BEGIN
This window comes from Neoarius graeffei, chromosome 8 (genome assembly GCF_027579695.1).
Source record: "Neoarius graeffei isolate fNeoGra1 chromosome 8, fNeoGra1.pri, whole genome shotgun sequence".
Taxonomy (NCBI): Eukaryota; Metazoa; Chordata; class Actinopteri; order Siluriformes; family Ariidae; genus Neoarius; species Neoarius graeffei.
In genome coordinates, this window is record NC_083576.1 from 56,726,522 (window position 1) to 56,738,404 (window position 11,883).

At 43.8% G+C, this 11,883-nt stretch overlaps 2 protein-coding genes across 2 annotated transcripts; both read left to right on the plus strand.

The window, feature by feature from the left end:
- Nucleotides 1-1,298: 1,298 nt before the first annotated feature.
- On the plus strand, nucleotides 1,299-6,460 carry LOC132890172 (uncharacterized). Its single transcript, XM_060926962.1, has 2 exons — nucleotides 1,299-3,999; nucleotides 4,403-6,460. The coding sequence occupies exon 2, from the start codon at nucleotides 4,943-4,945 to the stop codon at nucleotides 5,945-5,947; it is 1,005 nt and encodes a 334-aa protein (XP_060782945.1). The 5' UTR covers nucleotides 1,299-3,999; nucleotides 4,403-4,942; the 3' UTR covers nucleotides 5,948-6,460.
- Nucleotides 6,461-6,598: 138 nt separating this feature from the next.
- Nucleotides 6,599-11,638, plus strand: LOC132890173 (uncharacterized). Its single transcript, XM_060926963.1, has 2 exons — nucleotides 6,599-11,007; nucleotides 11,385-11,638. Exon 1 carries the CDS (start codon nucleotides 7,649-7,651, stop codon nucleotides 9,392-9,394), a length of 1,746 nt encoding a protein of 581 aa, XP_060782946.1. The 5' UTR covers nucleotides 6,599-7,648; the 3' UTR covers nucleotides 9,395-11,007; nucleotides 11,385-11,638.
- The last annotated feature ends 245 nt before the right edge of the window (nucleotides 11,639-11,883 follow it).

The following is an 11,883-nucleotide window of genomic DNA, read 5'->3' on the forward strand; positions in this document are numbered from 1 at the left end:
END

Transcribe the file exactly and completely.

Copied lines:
This window comes from Neoarius graeffei, chromosome 8 (genome assembly GCF_027579695.1).
Source record: "Neoarius graeffei isolate fNeoGra1 chromosome 8, fNeoGra1.pri, whole genome shotgun sequence".
Taxonomy (NCBI): Eukaryota; Metazoa; Chordata; class Actinopteri; order Siluriformes; family Ariidae; genus Neoarius; species Neoarius graeffei.
In genome coordinates, this window is record NC_083576.1 from 56,726,522 (window position 1) to 56,738,404 (window position 11,883).

At 43.8% G+C, this 11,883-nt stretch overlaps 2 protein-coding genes across 2 annotated transcripts; both read left to right on the plus strand.

The window, feature by feature from the left end:
- Nucleotides 1-1,298: 1,298 nt before the first annotated feature.
- On the plus strand, nucleotides 1,299-6,460 carry LOC132890172 (uncharacterized). Its single transcript, XM_060926962.1, has 2 exons — nucleotides 1,299-3,999; nucleotides 4,403-6,460. The coding sequence occupies exon 2, from the start codon at nucleotides 4,943-4,945 to the stop codon at nucleotides 5,945-5,947; it is 1,005 nt and encodes a 334-aa protein (XP_060782945.1). The 5' UTR covers nucleotides 1,299-3,999; nucleotides 4,403-4,942; the 3' UTR covers nucleotides 5,948-6,460.
- Nucleotides 6,461-6,598: 138 nt separating this feature from the next.
- Nucleotides 6,599-11,638, plus strand: LOC132890173 (uncharacterized). Its single transcript, XM_060926963.1, has 2 exons — nucleotides 6,599-11,007; nucleotides 11,385-11,638. Exon 1 carries the CDS (start codon nucleotides 7,649-7,651, stop codon nucleotides 9,392-9,394), a length of 1,746 nt encoding a protein of 581 aa, XP_060782946.1. The 5' UTR covers nucleotides 6,599-7,648; the 3' UTR covers nucleotides 9,395-11,007; nucleotides 11,385-11,638.
- The last annotated feature ends 245 nt before the right edge of the window (nucleotides 11,639-11,883 follow it).

The following is an 11,883-nucleotide window of genomic DNA, read 5'->3' on the forward strand; positions in this document are numbered from 1 at the left end: